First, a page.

The Special Investigation Commission (SIC) is a multi-function financial intelligence unit (FIU) with judicial status. It is the center piece of Lebanon’s AML/CFT regime, a platform for international cooperation and plays a vital role in safeguarding concerned sectors from illicit proceeds.
The SIC’s tasks include receiving and analyzing suspicious transaction reports (STRs), conducting financial investigations, lifting banking secrecy, freezing accounts and/or transactions and forwarding them to concerned judicial authorities.
With respect to terrorism and the financing of terrorism, the SIC is also empowered to prevent the use of movable or immovable assets. In addition to sharing ML/TF intelligence with counterparts and coordinating with foreign/local competent authorities on requests of assistance (ROAs), the SIC also proposes AML/CFT regulations and issues regulations and recommendations to concerned parties.
AML/CFT supervision via risk based compliance examinations that cover banks and other reporting entities to ensure proper implementation of prevailing regulations is also among its tasks.
Law No. 44 criminalizes illicit proceeds that are derived from the following offences:
1. The growing, manufacturing, or illicit trafficking of narcotic drugs and/or psychotropic substances according to the Lebanese laws.
2. The participation in illegal associations with the intention of committing crimes and misdemeanors.
3. Terrorism, according to the provisions of Lebanese laws.
4. The financing of terrorism or terrorist acts and any other related activities (travel, organizing, training, recruiting…) or the financing of individuals or terrorist organizations, according to the provisions of Lebanese laws.
5. Illicit arms trafficking.
6. Kidnapping, using weapons or any other means.
7. Insider trading, breach of confidentiality, hindering of auctions, and illegal speculation.
8. Incitation to debauchery and offence against ethics and public decency by way of organized gangs.
9. Corruption, including bribery, trading in influence, embezzlement, abuse of functions, abuse of power, and illicit enrichment.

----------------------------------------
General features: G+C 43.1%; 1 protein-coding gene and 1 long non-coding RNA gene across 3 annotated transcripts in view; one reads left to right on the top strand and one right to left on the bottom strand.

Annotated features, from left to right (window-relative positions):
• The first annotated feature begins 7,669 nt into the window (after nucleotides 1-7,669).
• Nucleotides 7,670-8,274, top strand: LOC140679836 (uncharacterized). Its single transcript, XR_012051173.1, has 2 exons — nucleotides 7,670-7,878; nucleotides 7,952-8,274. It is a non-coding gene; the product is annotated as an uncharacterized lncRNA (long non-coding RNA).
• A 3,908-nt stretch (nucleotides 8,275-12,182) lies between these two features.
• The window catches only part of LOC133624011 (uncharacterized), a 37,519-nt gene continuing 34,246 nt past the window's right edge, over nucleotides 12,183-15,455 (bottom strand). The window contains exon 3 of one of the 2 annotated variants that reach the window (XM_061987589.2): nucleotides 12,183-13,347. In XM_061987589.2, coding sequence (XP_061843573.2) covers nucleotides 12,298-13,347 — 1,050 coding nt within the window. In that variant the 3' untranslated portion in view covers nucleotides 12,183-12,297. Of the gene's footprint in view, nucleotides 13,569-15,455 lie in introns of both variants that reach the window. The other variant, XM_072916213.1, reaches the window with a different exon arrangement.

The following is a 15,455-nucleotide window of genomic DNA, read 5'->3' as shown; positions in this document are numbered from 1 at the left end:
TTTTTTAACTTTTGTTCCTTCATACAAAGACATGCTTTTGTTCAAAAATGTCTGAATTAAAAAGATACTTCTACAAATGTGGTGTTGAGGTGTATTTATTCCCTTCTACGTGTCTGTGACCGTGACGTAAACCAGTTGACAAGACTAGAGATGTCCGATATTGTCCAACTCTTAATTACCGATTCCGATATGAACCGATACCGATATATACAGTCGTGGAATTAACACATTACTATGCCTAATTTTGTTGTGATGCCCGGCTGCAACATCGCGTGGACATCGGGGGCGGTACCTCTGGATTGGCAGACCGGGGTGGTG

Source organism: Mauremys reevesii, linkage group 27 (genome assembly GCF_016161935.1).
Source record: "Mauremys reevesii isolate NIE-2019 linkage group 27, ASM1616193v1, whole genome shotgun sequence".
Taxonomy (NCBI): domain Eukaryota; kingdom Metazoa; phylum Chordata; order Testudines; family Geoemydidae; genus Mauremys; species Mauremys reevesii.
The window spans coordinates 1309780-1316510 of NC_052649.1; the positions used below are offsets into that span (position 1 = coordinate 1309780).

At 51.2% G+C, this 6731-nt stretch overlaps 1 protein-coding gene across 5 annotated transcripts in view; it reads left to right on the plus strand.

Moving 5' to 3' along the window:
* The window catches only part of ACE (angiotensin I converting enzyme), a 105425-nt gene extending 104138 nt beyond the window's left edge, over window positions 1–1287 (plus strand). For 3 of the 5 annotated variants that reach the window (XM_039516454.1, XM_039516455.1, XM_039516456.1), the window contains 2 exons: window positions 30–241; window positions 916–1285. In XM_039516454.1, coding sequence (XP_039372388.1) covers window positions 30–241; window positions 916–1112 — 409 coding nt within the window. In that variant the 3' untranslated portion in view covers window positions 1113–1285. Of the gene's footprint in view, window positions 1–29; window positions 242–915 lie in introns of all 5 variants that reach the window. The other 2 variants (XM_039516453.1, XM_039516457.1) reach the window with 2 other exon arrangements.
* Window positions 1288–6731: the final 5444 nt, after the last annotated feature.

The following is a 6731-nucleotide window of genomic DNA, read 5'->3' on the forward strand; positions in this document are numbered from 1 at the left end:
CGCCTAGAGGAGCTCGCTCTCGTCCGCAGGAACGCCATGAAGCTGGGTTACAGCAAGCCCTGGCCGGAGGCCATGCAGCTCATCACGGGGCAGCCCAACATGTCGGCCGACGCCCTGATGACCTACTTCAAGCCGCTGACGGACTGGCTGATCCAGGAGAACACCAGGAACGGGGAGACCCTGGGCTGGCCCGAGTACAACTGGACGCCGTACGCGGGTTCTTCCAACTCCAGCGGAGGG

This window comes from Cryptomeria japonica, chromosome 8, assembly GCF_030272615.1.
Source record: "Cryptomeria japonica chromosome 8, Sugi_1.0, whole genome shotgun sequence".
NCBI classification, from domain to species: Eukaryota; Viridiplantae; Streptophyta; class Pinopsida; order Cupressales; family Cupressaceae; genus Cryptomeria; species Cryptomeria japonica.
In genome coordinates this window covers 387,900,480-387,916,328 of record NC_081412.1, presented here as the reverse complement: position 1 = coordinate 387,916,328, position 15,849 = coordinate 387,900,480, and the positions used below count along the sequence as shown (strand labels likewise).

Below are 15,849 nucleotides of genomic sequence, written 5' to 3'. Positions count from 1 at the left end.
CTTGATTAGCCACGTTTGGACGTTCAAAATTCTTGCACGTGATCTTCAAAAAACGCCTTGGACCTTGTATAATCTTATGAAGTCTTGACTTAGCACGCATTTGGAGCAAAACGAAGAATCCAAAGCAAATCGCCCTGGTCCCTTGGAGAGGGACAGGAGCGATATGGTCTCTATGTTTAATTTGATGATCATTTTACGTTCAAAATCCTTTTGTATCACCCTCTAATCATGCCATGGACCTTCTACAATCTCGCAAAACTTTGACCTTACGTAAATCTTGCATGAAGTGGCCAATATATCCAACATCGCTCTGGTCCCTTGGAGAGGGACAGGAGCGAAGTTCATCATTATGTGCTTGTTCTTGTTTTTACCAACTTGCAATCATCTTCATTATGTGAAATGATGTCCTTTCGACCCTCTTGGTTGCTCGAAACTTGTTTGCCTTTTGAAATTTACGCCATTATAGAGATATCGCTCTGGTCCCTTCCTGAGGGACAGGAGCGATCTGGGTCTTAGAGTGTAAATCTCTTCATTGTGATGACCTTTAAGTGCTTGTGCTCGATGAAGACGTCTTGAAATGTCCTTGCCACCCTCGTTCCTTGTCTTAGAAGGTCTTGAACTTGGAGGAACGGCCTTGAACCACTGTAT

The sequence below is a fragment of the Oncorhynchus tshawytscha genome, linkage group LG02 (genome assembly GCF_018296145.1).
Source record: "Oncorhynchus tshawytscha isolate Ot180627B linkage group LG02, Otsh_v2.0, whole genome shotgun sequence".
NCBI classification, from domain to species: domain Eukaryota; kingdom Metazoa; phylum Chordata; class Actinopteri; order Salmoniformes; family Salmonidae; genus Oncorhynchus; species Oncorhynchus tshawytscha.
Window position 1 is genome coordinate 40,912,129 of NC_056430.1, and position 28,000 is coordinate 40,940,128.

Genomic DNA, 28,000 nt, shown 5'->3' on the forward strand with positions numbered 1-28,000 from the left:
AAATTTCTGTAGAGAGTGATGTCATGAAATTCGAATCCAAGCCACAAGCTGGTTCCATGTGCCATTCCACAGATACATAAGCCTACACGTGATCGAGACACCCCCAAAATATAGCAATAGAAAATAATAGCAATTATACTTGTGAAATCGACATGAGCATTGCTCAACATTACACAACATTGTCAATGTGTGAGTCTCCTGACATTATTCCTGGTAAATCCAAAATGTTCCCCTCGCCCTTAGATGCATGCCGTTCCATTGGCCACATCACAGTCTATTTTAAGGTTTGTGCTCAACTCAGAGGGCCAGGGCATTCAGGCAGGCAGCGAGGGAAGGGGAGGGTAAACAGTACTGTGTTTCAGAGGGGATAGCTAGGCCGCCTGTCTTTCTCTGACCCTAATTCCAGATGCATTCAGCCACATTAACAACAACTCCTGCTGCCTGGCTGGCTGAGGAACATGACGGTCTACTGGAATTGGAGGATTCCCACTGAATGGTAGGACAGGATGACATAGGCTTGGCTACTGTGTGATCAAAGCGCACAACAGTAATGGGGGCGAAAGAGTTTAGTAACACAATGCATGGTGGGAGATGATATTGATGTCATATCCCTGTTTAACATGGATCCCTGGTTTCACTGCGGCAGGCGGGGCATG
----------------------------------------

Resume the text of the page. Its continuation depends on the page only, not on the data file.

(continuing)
10. Theft, breach of trust, and embezzlement.
11. Fraud, including fraudulent bankruptcy.
12. The counterfeiting of public and private documents and instruments, including checks and credit cards of all types and the counterfeiting of money, stamps and stamped papers.
13. Smuggling, according to the provisions of the Customs Law.
14. The counterfeiting of goods and fraudulent trading in counterfeit goods.
15. Air and maritime piracy.
16. Trafficking in human beings and smuggling of migrants.
17. Sexual exploitation, including sexual exploitation of children.
18. Environmental crimes.
21. Tax evasion, in accordance with the Lebanese laws
Money-laundering operations may occur in any business especially:
· Other financial institutions (insurance, mutual funds, etc.)
· Money exchange firms
· Antique dealers
· Real estate concerns
· Jewelry dealers
Money laundering is an illegal act intended to conceal the source or use of illicit funds, by converting cash into untraceable bank transactions. The process goes through three main stages:
· Placement: the launderer introduces the illegal proceeds into the financial system.
· Layering: the launderer engages in a series of operations on the illicit funds movements, in order to distance them from their source. This involves using different channels that make reverse tracing impossible.
· Integration: the funds re-enter the formal financial system, and the launderer can invest the funds in any business of high-value assets